Marsy’s Law for Tennessee presented Knoxville resident Emily-Anne Buck with the Champion of Victims’ Rights Award for her dedication to advocating for victims and speaking out against teen dating violence.

“Emily-Anne is a true Champion of Victims Rights,” said Marsy’s Law for Tennessee State Director Bonnie Brezina. “She bravely shares her own personal experiences to help educate Tennesseans on how to avoid unhealthy and dangerous relationships. Her support and advocacy of Marsy’s Law for Tennessee is invaluable.”

Teen Dating and Domestic Violence speaker Emily-Anne Buck uses her voice and her story to educate teens and youth on the warning signs of abuse. She shines a light on how to reach out, get help, find victory and overcome abuse.

Buck endorses and advocates for Marsy’s Law for Tennessee – a law that will ensure that victims of crime have constitutional rights equal to those accused and convicted of crimes.

“I’m proud to support Marsy’s Law for Tennessee and honored to receive this award,”  said Buck.  “I am so passionate about supporting victims, and Marsy’s Law will provide the equal and enforceable rights that they deserve.”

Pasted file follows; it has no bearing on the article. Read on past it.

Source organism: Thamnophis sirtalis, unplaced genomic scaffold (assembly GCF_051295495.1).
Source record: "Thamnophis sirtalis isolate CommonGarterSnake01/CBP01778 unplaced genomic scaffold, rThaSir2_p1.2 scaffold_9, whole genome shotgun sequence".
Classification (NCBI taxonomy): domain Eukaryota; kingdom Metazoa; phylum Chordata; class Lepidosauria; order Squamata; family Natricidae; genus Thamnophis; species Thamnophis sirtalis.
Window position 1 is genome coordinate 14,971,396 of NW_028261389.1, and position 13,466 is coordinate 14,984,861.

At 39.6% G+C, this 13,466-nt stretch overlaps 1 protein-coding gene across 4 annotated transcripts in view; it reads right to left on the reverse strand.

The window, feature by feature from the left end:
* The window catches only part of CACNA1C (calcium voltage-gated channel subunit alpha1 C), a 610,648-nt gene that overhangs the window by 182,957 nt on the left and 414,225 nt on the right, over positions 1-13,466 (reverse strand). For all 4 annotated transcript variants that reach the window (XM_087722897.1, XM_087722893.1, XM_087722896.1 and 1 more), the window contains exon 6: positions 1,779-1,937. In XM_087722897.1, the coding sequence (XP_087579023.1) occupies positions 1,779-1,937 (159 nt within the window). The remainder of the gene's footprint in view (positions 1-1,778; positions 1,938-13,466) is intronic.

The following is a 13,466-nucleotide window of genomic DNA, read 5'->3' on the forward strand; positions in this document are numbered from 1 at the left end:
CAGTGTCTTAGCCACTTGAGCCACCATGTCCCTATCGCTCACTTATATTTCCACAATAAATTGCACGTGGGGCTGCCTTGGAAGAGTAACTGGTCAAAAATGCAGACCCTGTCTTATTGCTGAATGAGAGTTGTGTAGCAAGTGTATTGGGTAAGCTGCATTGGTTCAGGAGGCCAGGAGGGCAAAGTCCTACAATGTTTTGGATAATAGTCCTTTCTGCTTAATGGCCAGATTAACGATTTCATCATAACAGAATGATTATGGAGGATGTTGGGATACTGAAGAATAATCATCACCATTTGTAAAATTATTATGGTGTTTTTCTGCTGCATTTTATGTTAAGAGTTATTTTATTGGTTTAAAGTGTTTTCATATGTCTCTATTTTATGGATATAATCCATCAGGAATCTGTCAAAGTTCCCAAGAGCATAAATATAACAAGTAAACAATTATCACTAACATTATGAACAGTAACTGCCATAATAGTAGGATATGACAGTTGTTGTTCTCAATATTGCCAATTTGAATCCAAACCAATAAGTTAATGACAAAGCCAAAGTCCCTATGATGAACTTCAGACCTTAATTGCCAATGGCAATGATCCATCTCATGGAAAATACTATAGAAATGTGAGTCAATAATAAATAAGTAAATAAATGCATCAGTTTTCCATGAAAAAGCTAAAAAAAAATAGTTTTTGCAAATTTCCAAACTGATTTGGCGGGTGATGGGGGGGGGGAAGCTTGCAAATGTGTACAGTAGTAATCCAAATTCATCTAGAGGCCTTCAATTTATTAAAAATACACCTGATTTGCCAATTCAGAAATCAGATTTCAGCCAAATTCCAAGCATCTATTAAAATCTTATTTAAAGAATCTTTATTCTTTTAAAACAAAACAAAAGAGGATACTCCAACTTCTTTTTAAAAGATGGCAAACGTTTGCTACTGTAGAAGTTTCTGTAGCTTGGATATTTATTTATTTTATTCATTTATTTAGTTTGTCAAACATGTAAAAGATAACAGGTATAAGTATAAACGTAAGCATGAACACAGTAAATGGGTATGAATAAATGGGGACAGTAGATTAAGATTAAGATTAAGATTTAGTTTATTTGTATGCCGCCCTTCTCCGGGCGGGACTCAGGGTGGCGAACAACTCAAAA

Adopting Marsy’s Law in Tennessee will provide victims with the ability to assert the critical rights to which they are promised including:

  • The right to be treated with fairness for the victim’s safety, dignity, and privacy;
  • The right, upon request, to reasonable and timely notice of, and to be present at, all criminal public proceedings and all juvenile delinquency proceedings involving the accused;
  • The right to be heard in any proceeding involving release, plea, sentencing, disposition, and parole, as well as any public proceeding during which a right of the victim is implicated;
  • The right to be free from harassment, intimidation, and abuse throughout the criminal justice system, including reasonable protection from the accused or any person acting on behalf of the accused;
  • The right, upon request, to reasonable notice of any release or escape of an accused;
  • The right to refuse a request by the defendant, the defendant’s attorney, or any other person acting on behalf of the defendant for an interview, deposition, discovery request, or other communication with the victim;
  • The right to full and timely restitution from the offender;
  • The right to a speedy trial or disposition and a prompt and final conclusion of the case after the conviction or sentence;
  • The right, upon request, to confer with the prosecution;
  • The right to be fully informed of all rights afforded to crime victims.

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